Turkmenistan is definitely worth visiting as traveling here you will discover such an alluring life: skullcaps and pilaf, Akhal-Teke horses, colorful folk weddings, green tea, the famous carpets of dazzling beauty, the lightest silk and honey melon. However, the main reason for not visiting has been the difficult visa process.
Tightly controlled Turkmenistan has been considered the hermit nation of the ‘Stans and part of the fascination of the country is the peculiar Ashgabat and the ruling system.
The territory of Turkmenistan is rich in monuments which in antiquity were the most considerable stops on the Silk Road especially the cities such as Nisa and Marv. They are the magnificent, sometimes unique architectural masterpieces of the past.
The Karakum (Black Sand), which together with the Kyzylkum (Red Sand) in Uzbekistan forms the fourth biggest desert in the world covering about 350,000 square kilometers.
80% of the country is covered by the uninhabited Karakum desert with a barren flat-to-rolling landscape and dunes.
Turkmenistan possesses the world’s fourth-largest reserves of natural gas and substantial oil resources.
Turkmenistan is sparsely populated. Ethnic groups are Turkmen (85%) Uzbek (5%) and Russian (4%).
Turkmen manat is Turkmenistan’s national currency. The First Turkmen manat was issued in 1993. On January 1, 2009, the government carried out a denomination: 5,000 old manats (ISO 4217 code – TMM) were replaced by 1 new manat (TMT).
Spoken languages are Turkmen (official) and Russian (as an inter-ethnic language)
Turkmenistan quick Tips
Drinking tap water is not safe in Turkmenistan. You can get bottled water anywhere throughout the country.
Generally, Turkmenistan is a safe country to travel to. However, you should also expect to be stopped by policemen and law enforcement and asked for documents or questions about your trip.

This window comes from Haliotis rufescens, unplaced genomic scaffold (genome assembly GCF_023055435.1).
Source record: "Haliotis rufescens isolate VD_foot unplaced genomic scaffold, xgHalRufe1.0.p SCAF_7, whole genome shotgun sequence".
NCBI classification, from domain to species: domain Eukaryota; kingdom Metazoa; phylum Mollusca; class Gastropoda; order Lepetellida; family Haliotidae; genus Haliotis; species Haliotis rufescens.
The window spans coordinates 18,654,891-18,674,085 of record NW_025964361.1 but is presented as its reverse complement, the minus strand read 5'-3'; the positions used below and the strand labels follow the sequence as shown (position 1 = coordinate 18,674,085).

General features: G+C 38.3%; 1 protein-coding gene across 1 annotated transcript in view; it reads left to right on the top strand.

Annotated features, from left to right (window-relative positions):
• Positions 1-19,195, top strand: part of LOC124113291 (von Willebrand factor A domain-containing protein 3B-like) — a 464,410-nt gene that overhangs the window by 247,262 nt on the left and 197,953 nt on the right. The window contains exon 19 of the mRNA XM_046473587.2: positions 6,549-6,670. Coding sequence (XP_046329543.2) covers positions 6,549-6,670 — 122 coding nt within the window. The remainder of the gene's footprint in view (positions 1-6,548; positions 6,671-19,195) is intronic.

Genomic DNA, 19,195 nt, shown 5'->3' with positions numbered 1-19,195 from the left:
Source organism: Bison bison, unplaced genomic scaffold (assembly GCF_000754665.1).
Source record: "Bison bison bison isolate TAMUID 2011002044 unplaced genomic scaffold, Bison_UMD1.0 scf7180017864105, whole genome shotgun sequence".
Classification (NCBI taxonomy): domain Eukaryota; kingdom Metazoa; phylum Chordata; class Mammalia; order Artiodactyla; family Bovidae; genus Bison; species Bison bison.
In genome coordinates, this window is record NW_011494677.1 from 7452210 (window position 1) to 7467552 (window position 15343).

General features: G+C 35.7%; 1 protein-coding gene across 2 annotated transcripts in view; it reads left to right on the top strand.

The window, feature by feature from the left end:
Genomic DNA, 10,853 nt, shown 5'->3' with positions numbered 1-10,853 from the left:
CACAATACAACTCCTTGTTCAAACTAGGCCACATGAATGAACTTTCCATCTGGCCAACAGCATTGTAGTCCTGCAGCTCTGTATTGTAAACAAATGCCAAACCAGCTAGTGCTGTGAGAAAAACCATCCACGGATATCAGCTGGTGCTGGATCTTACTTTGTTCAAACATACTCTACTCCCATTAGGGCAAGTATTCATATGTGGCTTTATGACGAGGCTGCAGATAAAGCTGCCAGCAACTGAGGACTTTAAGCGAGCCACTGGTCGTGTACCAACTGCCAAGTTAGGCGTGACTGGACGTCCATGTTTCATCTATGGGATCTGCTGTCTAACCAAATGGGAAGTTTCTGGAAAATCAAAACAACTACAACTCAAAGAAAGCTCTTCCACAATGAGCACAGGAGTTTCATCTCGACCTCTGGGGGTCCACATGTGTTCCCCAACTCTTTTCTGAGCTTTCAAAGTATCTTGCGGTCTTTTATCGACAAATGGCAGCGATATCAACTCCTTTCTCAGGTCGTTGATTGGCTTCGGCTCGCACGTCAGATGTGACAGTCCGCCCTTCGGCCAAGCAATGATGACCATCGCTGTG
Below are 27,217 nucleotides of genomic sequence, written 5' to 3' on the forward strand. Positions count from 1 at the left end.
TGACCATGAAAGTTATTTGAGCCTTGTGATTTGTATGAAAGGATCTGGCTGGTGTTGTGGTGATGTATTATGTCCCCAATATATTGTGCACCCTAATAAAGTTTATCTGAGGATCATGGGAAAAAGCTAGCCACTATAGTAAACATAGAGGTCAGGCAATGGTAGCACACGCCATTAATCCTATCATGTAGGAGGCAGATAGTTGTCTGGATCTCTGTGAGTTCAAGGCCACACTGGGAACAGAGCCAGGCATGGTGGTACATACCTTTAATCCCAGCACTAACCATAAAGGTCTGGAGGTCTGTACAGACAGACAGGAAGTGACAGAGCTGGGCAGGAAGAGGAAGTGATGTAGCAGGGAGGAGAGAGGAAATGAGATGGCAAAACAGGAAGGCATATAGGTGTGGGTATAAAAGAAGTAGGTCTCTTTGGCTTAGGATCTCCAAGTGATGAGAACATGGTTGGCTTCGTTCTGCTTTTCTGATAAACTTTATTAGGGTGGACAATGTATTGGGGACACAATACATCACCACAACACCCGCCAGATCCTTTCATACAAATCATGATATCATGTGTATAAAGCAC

Best time to go
Like the rest of Central Asia, the best time to visit is Spring and Autumn. Turkmenistan’s climate is a severely continental cold desert climate, identified by long, hot, and dry summers, and humid, mild, and dry winters that can turn occasionally cold and damp in the north.
As one of the isolated countries, there is just a couple of banking services. Banks have specified opening hours and are closed on Sundays. There are no other legal currency exchange options.
Turkmenistan is the most expensive country in Central Asia for travelers due to its government regulations.
If you want to stay for more than 5 days, certainly you have to book a tour which won’t be cheap. For the transit visa, you should have a ticket to the third country. And budget travelers on a transit visa, the choice is limited as well.
ATMs are non-existent anywhere in the country and credit cards are rarely accepted, so keep a stash of both US dollars and local manat with you at all times.
Local SIM card
It is possible to acquire a loca sim card in Turkmenistan from two operators called MTS and TM Cell. They provide packages with limited data and are a bit on the expensive side. On the other hand, roaming could also be very expensive, depending on your operator.
WIFI exists in Turkmenistan, however, it’s very expensive. Internet in Turkmenistan is filtered. You are being watched and unwanted websites are blocked. VPNs are illegal in Turkmenistan and are usually blocked as soon as the authorities pick them up.
Turkmenistan is predominantly Muslim. Religion is practiced but completely controlled by the state to avoid any kind of extremism.